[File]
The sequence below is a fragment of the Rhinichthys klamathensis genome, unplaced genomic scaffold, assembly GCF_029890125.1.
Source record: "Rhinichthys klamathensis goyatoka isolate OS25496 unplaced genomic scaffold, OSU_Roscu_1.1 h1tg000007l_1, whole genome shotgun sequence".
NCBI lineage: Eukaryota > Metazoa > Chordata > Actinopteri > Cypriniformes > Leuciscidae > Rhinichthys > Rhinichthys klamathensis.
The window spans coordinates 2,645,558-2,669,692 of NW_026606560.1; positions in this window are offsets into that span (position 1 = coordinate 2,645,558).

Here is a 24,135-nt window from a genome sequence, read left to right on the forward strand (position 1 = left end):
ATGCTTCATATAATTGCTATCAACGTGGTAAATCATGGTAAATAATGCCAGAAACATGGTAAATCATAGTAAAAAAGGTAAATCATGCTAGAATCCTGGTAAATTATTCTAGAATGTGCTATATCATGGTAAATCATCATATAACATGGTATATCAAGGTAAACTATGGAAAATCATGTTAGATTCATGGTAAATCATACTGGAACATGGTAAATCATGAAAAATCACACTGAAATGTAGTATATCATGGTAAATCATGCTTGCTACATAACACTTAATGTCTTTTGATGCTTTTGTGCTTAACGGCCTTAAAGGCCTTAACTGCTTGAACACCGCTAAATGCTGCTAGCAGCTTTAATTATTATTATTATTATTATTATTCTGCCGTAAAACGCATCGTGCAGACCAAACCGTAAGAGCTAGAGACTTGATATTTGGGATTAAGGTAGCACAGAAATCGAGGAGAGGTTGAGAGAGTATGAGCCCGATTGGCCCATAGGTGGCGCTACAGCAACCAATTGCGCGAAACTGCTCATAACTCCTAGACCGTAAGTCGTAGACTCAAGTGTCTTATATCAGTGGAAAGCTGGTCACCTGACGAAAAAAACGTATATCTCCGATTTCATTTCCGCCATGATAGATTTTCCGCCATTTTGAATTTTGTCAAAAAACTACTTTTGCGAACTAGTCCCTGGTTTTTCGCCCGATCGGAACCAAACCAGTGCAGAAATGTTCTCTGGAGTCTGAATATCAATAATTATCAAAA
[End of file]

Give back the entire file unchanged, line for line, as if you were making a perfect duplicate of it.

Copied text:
The sequence below is a fragment of the Rhinichthys klamathensis genome, unplaced genomic scaffold, assembly GCF_029890125.1.
Source record: "Rhinichthys klamathensis goyatoka isolate OS25496 unplaced genomic scaffold, OSU_Roscu_1.1 h1tg000007l_1, whole genome shotgun sequence".
NCBI lineage: Eukaryota > Metazoa > Chordata > Actinopteri > Cypriniformes > Leuciscidae > Rhinichthys > Rhinichthys klamathensis.
The window spans coordinates 2,645,558-2,669,692 of NW_026606560.1; positions in this window are offsets into that span (position 1 = coordinate 2,645,558).

Here is a 24,135-nt window from a genome sequence, read left to right on the forward strand (position 1 = left end):
ATGCTTCATATAATTGCTATCAACGTGGTAAATCATGGTAAATAATGCCAGAAACATGGTAAATCATAGTAAAAAAGGTAAATCATGCTAGAATCCTGGTAAATTATTCTAGAATGTGCTATATCATGGTAAATCATCATATAACATGGTATATCAAGGTAAACTATGGAAAATCATGTTAGATTCATGGTAAATCATACTGGAACATGGTAAATCATGAAAAATCACACTGAAATGTAGTATATCATGGTAAATCATGCTTGCTACATAACACTTAATGTCTTTTGATGCTTTTGTGCTTAACGGCCTTAAAGGCCTTAACTGCTTGAACACCGCTAAATGCTGCTAGCAGCTTTAATTATTATTATTATTATTATTATTCTGCCGTAAAACGCATCGTGCAGACCAAACCGTAAGAGCTAGAGACTTGATATTTGGGATTAAGGTAGCACAGAAATCGAGGAGAGGTTGAGAGAGTATGAGCCCGATTGGCCCATAGGTGGCGCTACAGCAACCAATTGCGCGAAACTGCTCATAACTCCTAGACCGTAAGTCGTAGACTCAAGTGTCTTATATCAGTGGAAAGCTGGTCACCTGACGAAAAAAACGTATATCTCCGATTTCATTTCCGCCATGATAGATTTTCCGCCATTTTGAATTTTGTCAAAAAACTACTTTTGCGAACTAGTCCCTGGTTTTTCGCCCGATCGGAACCAAACCAGTGCAGAAATGTTCTCTGGAGTCTGAATATCAATAATTATCAAAA